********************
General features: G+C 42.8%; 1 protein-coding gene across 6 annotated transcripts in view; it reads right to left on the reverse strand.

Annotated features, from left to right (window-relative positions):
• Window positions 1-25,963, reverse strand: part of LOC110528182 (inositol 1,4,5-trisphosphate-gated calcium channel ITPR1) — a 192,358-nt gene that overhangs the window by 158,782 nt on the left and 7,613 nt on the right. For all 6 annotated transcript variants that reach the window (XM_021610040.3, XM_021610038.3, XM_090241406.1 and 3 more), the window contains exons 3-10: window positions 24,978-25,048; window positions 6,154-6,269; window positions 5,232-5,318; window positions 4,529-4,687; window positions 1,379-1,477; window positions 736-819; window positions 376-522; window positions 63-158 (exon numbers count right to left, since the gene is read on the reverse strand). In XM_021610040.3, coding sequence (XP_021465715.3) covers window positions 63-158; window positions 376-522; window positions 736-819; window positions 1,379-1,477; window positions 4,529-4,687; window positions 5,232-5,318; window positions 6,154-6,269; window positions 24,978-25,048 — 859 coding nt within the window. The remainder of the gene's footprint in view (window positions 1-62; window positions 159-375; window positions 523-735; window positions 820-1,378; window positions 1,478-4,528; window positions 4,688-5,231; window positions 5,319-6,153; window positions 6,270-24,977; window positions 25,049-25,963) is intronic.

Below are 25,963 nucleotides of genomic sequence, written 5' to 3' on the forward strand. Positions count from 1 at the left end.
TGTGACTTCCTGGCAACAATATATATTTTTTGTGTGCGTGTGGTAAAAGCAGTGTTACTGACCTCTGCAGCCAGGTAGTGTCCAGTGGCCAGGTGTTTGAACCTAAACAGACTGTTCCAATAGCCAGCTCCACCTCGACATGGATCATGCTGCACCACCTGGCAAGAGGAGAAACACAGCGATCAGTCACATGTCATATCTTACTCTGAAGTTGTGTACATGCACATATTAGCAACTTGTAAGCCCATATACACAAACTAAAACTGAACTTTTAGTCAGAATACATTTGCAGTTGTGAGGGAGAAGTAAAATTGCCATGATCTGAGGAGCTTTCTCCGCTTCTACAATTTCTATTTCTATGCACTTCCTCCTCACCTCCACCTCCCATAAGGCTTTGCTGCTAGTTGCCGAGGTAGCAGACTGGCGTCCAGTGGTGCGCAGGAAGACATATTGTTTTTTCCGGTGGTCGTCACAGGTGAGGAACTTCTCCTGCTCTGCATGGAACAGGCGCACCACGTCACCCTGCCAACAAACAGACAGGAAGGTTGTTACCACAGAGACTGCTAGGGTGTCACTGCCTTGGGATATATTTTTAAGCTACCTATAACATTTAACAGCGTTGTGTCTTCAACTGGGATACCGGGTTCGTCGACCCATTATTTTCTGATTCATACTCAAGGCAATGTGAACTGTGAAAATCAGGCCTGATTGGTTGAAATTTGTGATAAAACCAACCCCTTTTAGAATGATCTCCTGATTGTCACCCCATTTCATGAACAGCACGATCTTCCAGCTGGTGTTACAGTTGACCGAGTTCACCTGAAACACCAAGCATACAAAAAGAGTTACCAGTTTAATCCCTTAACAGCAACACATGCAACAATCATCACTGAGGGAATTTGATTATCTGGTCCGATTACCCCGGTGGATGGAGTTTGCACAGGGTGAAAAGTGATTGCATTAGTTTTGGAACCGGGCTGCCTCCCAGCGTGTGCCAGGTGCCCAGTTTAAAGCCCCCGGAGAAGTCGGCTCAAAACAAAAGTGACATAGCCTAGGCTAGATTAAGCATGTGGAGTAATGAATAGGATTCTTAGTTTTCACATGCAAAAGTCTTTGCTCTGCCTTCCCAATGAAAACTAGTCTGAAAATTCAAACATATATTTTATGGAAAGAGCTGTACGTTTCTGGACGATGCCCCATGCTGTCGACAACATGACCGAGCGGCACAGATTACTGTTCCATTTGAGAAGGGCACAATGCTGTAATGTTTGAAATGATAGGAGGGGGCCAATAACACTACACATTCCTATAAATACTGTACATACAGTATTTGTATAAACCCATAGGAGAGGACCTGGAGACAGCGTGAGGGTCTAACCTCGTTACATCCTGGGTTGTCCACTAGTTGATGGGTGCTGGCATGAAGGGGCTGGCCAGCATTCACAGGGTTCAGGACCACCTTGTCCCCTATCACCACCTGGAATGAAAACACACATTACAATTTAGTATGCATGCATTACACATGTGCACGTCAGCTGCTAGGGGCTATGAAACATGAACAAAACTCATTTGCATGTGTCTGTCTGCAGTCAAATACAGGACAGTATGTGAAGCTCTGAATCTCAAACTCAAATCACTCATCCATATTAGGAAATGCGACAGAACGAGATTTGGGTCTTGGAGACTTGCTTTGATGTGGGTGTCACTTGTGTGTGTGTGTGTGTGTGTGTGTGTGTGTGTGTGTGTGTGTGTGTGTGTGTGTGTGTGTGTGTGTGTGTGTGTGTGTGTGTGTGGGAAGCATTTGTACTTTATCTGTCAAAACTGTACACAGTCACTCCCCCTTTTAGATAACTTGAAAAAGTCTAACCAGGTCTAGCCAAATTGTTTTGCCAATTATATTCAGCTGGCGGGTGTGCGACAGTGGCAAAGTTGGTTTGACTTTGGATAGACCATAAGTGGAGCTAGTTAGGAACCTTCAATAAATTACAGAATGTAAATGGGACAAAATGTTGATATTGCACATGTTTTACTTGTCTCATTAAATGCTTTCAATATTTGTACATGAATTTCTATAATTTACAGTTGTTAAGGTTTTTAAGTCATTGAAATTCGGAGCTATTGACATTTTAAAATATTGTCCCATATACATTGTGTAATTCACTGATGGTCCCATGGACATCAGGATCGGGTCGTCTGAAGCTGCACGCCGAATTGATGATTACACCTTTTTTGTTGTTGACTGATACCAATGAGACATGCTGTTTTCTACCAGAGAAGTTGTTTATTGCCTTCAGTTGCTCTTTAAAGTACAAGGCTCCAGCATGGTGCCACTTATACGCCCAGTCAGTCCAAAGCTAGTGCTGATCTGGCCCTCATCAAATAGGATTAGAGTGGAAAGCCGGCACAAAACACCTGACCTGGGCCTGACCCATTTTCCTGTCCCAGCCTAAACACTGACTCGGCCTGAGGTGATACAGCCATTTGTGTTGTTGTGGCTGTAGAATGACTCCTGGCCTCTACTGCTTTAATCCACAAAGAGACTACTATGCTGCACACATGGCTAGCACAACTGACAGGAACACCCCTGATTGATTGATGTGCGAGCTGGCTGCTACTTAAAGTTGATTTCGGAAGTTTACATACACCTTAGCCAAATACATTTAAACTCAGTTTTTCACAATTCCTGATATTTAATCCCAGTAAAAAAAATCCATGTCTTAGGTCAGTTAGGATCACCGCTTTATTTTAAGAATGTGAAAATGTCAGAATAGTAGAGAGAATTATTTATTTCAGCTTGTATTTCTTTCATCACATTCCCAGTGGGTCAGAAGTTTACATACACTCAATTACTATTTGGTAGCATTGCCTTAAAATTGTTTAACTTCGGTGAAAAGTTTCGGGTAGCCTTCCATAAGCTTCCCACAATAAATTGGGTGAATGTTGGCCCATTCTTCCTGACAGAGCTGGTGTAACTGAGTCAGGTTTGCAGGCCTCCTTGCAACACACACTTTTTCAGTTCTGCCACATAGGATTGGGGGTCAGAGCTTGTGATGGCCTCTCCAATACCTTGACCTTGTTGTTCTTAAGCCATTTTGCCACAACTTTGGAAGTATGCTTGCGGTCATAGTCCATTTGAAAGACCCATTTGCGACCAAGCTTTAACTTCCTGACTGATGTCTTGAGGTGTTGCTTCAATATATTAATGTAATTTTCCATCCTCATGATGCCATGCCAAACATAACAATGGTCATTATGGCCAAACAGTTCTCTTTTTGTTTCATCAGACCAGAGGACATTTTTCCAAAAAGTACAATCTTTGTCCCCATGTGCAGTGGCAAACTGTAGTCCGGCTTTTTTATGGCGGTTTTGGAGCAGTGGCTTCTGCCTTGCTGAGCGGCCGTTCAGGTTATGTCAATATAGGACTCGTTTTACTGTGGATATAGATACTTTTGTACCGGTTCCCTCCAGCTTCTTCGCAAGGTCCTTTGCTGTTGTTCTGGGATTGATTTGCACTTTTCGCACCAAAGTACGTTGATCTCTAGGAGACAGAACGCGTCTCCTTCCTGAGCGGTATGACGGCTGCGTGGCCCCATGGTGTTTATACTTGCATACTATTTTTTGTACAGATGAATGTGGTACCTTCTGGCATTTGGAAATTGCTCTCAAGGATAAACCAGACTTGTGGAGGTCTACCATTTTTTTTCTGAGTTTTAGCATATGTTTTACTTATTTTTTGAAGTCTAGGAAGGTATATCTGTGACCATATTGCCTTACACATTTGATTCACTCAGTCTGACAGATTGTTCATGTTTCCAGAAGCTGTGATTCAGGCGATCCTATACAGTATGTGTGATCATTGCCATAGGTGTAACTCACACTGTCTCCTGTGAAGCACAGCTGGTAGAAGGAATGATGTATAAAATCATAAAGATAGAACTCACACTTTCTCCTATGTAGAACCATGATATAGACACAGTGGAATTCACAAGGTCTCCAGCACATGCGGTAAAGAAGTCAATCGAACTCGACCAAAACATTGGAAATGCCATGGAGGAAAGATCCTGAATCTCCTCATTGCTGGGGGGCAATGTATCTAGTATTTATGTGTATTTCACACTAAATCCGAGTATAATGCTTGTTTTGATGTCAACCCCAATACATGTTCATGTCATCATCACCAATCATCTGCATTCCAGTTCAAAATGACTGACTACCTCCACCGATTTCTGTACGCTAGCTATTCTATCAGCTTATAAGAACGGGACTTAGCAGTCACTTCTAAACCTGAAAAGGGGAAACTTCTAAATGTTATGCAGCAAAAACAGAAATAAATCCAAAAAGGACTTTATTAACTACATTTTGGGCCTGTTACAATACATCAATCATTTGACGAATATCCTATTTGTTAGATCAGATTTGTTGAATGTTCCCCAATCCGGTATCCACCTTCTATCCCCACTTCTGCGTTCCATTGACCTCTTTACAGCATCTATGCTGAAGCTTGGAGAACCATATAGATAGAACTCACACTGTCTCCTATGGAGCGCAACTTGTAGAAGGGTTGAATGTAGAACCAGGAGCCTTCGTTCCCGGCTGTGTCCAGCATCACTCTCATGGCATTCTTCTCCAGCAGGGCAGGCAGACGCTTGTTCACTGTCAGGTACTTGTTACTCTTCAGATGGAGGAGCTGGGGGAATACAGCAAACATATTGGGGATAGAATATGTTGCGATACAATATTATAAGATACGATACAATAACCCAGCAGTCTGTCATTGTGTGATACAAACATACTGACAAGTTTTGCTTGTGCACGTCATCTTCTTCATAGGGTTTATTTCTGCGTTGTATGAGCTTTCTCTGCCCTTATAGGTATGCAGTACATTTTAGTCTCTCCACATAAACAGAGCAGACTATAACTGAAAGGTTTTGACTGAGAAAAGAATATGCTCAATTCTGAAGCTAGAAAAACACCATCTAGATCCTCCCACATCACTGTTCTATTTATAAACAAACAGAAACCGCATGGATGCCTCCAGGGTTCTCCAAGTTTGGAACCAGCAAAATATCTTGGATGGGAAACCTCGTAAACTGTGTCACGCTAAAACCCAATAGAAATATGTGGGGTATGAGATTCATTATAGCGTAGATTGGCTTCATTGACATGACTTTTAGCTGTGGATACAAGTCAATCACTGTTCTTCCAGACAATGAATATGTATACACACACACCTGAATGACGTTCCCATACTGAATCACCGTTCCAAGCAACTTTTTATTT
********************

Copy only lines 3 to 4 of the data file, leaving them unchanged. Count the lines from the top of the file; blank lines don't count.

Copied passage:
• Window positions 1-25,963, reverse strand: part of LOC110528182 (inositol 1,4,5-trisphosphate-gated calcium channel ITPR1) — a 192,358-nt gene that overhangs the window by 158,782 nt on the left and 7,613 nt on the right. For all 6 annotated transcript variants that reach the window (XM_021610040.3, XM_021610038.3, XM_090241406.1 and 3 more), the window contains exons 3-10: window positions 24,978-25,048; window positions 6,154-6,269; window positions 5,232-5,318; window positions 4,529-4,687; window positions 1,379-1,477; window positions 736-819; window positions 376-522; window positions 63-158 (exon numbers count right to left, since the gene is read on the reverse strand). In XM_021610040.3, coding sequence (XP_021465715.3) covers window positions 63-158; window positions 376-522; window positions 736-819; window positions 1,379-1,477; window positions 4,529-4,687; window positions 5,232-5,318; window positions 6,154-6,269; window positions 24,978-25,048 — 859 coding nt within the window. The remainder of the gene's footprint in view (window positions 1-62; window positions 159-375; window positions 523-735; window positions 820-1,378; window positions 1,478-4,528; window positions 4,688-5,231; window positions 5,319-6,153; window positions 6,270-24,977; window positions 25,049-25,963) is intronic.

Below are 25,963 nucleotides of genomic sequence, written 5' to 3' on the forward strand. Positions count from 1 at the left end.